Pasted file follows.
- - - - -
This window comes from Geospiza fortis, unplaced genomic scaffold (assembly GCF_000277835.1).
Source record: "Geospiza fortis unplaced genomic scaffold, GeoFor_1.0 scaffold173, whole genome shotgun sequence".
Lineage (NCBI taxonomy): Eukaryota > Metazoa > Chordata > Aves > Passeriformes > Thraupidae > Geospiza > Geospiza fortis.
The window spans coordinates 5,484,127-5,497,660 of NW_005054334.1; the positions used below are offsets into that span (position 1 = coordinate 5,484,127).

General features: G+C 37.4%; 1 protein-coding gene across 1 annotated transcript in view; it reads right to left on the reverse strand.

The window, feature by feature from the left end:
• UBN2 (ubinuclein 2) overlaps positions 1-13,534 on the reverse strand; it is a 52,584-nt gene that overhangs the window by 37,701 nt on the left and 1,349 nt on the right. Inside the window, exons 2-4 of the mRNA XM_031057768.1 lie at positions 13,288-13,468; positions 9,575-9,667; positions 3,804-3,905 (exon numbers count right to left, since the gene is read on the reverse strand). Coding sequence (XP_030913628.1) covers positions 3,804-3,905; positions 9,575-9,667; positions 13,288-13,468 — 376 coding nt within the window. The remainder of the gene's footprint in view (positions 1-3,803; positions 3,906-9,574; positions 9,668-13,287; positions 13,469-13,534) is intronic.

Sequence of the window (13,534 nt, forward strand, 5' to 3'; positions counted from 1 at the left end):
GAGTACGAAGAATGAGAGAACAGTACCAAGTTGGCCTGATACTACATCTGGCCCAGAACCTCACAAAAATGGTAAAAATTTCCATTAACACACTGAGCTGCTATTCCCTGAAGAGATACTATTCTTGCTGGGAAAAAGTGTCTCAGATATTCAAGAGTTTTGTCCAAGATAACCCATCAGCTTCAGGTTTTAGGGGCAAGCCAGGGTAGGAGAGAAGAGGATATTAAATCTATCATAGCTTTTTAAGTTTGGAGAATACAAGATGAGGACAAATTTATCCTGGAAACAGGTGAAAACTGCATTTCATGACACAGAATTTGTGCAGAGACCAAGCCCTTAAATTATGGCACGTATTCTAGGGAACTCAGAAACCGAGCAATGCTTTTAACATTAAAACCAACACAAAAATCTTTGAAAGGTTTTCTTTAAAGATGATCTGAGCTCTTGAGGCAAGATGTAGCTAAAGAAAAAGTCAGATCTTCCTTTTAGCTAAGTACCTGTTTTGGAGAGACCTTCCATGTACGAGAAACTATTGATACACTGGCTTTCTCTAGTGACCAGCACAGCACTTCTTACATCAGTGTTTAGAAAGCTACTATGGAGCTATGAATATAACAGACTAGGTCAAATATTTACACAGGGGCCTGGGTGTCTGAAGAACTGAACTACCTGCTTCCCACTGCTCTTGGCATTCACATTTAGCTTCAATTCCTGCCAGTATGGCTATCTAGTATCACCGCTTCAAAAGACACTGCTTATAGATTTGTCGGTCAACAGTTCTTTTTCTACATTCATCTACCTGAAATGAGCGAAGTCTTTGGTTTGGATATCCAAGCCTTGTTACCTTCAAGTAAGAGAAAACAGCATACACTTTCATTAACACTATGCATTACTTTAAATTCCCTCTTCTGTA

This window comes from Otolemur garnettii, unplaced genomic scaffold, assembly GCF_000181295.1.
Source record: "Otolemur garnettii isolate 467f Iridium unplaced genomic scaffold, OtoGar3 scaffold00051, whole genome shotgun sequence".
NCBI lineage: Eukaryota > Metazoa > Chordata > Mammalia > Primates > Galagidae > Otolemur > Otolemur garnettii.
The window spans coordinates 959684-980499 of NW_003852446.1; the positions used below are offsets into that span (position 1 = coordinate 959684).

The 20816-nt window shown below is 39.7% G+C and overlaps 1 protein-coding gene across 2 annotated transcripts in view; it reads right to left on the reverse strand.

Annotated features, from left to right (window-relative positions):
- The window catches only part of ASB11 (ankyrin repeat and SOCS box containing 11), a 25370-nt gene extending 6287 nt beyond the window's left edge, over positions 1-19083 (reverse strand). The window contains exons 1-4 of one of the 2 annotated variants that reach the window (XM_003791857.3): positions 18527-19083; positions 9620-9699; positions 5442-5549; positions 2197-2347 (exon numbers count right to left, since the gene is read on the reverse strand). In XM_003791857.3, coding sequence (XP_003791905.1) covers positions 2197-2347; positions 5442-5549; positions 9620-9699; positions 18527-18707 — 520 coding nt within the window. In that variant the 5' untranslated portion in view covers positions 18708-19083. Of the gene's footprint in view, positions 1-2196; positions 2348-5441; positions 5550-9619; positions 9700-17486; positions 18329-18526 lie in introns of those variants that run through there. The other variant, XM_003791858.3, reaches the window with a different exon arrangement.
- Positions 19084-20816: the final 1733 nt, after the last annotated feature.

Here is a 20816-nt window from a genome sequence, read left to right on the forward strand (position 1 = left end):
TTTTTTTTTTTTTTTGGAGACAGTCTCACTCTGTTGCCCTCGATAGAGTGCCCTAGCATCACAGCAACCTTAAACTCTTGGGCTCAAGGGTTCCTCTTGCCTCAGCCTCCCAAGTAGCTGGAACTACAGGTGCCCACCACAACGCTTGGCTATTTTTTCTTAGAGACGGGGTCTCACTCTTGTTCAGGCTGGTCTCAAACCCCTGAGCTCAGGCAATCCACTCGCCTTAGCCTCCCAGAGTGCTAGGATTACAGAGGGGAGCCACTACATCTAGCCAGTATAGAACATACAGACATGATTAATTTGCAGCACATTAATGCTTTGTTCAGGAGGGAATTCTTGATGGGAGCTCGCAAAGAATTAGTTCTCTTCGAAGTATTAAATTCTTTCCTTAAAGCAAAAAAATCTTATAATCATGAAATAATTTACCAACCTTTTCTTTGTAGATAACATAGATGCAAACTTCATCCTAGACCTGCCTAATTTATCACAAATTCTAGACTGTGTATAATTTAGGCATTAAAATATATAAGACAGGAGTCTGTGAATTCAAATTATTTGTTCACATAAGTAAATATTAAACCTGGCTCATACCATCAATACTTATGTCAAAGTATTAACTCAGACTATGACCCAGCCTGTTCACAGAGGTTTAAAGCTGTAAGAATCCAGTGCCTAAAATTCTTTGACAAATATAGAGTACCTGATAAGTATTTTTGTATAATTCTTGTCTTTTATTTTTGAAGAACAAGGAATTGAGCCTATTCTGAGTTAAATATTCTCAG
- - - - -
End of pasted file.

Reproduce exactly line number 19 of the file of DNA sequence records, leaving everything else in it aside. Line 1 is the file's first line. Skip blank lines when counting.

TTTTTTTTTTTTTTTGGAGACAGTCTCACTCTGTTGCCCTCGATAGAGTGCCCTAGCATCACAGCAACCTTAAACTCTTGGGCTCAAGGGTTCCTCTTGCCTCAGCCTCCCAAGTAGCTGGAACTACAGGTGCCCACCACAACGCTTGGCTATTTTTTCTTAGAGACGGGGTCTCACTCTTGTTCAGGCTGGTCTCAAACCCCTGAGCTCAGGCAATCCACTCGCCTTAGCCTCCCAGAGTGCTAGGATTACAGAGGGGAGCCACTACATCTAGCCAGTATAGAACATACAGACATGATTAATTTGCAGCACATTAATGCTTTGTTCAGGAGGGAATTCTTGATGGGAGCTCGCAAAGAATTAGTTCTCTTCGAAGTATTAAATTCTTTCCTTAAAGCAAAAAAATCTTATAATCATGAAATAATTTACCAACCTTTTCTTTGTAGATAACATAGATGCAAACTTCATCCTAGACCTGCCTAATTTATCACAAATTCTAGACTGTGTATAATTTAGGCATTAAAATATATAAGACAGGAGTCTGTGAATTCAAATTATTTGTTCACATAAGTAAATATTAAACCTGGCTCATACCATCAATACTTATGTCAAAGTATTAACTCAGACTATGACCCAGCCTGTTCACAGAGGTTTAAAGCTGTAAGAATCCAGTGCCTAAAATTCTTTGACAAATATAGAGTACCTGATAAGTATTTTTGTATAATTCTTGTCTTTTATTTTTGAAGAACAAGGAATTGAGCCTATTCTGAGTTAAATATTCTCAG